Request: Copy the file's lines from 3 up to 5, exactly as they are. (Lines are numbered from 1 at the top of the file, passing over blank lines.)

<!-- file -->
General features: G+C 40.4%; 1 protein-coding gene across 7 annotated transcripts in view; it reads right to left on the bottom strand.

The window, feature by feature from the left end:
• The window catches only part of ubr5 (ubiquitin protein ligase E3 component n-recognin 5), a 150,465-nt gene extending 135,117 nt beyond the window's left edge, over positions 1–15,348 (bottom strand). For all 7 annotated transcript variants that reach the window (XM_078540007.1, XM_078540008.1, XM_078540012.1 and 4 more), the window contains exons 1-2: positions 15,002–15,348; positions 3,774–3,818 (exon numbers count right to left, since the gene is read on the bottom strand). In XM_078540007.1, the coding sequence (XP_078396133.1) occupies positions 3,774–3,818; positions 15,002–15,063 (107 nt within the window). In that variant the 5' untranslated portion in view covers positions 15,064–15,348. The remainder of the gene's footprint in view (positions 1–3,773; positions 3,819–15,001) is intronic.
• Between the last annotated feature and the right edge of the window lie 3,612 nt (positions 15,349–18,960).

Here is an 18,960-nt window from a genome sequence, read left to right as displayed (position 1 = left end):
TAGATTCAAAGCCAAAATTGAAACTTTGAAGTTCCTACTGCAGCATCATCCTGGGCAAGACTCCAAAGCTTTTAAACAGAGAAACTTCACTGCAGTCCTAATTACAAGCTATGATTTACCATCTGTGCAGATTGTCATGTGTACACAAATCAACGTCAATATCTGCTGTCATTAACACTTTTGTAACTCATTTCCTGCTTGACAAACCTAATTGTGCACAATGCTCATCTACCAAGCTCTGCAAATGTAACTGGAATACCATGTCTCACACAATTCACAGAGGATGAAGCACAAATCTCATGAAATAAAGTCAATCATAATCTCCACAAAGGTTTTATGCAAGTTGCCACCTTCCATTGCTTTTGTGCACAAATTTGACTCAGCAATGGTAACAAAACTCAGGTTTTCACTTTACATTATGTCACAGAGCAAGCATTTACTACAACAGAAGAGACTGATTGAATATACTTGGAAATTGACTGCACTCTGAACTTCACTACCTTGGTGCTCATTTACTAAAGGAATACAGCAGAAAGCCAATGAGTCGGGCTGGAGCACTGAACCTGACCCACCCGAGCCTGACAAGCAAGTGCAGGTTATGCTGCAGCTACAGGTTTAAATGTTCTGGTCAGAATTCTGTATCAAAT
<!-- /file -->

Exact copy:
• The window catches only part of ubr5 (ubiquitin protein ligase E3 component n-recognin 5), a 150,465-nt gene extending 135,117 nt beyond the window's left edge, over positions 1–15,348 (bottom strand). For all 7 annotated transcript variants that reach the window (XM_078540007.1, XM_078540008.1, XM_078540012.1 and 4 more), the window contains exons 1-2: positions 15,002–15,348; positions 3,774–3,818 (exon numbers count right to left, since the gene is read on the bottom strand). In XM_078540007.1, the coding sequence (XP_078396133.1) occupies positions 3,774–3,818; positions 15,002–15,063 (107 nt within the window). In that variant the 5' untranslated portion in view covers positions 15,064–15,348. The remainder of the gene's footprint in view (positions 1–3,773; positions 3,819–15,001) is intronic.
• Between the last annotated feature and the right edge of the window lie 3,612 nt (positions 15,349–18,960).

Here is an 18,960-nt window from a genome sequence, read left to right as displayed (position 1 = left end):